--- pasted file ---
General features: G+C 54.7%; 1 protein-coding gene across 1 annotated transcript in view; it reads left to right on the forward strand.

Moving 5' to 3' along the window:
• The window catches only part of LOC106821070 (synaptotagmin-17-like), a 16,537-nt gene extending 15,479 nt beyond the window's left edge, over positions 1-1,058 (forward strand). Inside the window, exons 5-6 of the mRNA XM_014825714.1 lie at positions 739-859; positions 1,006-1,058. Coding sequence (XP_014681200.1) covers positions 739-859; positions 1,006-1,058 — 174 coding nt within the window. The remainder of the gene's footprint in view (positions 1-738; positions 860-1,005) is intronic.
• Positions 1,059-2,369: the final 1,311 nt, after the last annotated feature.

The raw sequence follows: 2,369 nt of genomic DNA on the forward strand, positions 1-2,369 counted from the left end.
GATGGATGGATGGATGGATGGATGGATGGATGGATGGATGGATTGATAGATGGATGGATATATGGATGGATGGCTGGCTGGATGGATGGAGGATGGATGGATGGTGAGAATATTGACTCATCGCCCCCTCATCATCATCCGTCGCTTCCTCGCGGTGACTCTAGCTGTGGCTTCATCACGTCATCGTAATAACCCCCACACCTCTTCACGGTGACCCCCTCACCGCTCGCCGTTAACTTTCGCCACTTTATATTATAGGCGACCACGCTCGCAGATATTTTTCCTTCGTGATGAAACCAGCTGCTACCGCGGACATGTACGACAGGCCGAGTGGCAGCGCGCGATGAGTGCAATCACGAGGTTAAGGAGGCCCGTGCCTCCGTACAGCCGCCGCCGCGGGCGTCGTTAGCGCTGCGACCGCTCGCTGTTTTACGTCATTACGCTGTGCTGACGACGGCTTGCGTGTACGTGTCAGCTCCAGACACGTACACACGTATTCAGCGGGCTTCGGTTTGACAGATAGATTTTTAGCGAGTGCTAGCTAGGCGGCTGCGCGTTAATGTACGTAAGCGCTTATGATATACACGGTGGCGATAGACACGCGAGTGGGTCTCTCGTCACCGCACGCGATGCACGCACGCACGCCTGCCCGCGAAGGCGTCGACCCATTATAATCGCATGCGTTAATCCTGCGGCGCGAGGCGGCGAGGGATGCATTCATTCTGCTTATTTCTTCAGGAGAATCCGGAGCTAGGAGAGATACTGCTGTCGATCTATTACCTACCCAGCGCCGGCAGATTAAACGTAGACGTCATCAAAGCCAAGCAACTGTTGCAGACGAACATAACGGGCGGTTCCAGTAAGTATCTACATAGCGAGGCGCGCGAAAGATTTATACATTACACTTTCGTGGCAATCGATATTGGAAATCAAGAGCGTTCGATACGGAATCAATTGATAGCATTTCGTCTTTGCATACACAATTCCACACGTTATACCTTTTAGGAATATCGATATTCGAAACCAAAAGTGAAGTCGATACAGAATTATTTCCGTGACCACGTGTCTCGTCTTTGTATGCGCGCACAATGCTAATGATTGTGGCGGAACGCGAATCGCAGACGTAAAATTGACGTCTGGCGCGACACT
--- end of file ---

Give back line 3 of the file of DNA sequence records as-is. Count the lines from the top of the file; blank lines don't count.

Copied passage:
• The window catches only part of LOC106821070 (synaptotagmin-17-like), a 16,537-nt gene extending 15,479 nt beyond the window's left edge, over positions 1-1,058 (forward strand). Inside the window, exons 5-6 of the mRNA XM_014825714.1 lie at positions 739-859; positions 1,006-1,058. Coding sequence (XP_014681200.1) covers positions 739-859; positions 1,006-1,058 — 174 coding nt within the window. The remainder of the gene's footprint in view (positions 1-738; positions 860-1,005) is intronic.